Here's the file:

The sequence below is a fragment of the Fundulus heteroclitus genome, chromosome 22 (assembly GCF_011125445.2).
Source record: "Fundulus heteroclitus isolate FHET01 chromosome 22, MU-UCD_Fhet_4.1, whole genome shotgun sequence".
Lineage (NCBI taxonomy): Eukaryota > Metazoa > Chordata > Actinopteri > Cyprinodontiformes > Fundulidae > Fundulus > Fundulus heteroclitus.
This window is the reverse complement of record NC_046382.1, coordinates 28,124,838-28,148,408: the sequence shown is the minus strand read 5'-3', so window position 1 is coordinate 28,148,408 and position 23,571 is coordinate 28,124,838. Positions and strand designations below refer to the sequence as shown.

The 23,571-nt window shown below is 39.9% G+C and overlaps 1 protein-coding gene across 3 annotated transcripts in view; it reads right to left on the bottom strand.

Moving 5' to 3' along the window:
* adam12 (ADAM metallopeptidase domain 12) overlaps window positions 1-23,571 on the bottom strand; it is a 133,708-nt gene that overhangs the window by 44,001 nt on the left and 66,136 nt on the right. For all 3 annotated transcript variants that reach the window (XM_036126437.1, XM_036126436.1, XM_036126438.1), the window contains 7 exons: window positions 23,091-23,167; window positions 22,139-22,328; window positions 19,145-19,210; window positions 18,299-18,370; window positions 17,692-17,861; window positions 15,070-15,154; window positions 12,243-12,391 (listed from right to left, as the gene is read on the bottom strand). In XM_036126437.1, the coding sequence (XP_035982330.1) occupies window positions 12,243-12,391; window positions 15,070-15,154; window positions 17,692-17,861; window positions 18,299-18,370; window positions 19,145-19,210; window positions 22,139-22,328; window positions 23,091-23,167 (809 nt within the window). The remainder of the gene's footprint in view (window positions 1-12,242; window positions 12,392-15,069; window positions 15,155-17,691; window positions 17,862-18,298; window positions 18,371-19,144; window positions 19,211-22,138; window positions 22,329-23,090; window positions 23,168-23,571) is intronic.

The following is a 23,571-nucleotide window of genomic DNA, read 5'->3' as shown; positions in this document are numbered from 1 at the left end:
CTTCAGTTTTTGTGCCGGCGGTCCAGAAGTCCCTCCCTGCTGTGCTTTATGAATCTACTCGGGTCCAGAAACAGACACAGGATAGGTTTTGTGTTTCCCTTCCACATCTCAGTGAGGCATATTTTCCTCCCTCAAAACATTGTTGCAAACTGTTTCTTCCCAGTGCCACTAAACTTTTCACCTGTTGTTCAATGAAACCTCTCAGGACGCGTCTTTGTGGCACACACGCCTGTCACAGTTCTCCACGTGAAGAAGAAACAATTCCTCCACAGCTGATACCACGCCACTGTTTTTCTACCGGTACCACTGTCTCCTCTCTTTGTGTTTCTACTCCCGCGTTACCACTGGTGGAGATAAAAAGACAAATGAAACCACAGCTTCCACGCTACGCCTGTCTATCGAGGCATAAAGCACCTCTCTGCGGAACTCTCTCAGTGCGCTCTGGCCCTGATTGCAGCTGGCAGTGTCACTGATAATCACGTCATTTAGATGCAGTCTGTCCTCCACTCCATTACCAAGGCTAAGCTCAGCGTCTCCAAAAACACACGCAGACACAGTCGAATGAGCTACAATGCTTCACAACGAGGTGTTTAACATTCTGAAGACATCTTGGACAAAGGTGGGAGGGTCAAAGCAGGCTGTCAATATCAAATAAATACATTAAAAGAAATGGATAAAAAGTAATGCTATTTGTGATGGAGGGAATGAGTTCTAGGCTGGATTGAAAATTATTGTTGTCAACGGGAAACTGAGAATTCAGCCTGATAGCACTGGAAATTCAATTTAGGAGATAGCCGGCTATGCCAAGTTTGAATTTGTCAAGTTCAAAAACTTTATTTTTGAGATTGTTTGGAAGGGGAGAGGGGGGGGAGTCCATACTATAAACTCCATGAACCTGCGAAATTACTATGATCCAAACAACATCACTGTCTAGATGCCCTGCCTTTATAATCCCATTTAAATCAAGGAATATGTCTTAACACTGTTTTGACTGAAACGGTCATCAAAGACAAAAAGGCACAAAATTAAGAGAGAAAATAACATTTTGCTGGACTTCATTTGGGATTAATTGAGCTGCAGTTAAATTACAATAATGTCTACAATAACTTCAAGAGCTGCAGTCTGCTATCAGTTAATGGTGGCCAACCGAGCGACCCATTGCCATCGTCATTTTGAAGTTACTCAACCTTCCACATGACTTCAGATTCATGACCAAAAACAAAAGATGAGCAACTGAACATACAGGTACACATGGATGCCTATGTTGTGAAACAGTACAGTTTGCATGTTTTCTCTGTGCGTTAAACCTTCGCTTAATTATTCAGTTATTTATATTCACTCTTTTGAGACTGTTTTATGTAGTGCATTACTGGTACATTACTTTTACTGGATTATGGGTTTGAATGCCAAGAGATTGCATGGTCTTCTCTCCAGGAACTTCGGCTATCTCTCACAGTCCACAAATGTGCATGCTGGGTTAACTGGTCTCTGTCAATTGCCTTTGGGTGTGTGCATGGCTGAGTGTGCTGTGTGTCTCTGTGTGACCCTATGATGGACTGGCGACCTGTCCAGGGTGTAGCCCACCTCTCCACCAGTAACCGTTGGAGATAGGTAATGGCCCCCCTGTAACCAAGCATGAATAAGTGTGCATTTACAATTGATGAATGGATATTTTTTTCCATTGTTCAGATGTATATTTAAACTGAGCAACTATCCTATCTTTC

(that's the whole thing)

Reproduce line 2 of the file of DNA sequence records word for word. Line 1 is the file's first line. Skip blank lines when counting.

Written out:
Source record: "Fundulus heteroclitus isolate FHET01 chromosome 22, MU-UCD_Fhet_4.1, whole genome shotgun sequence".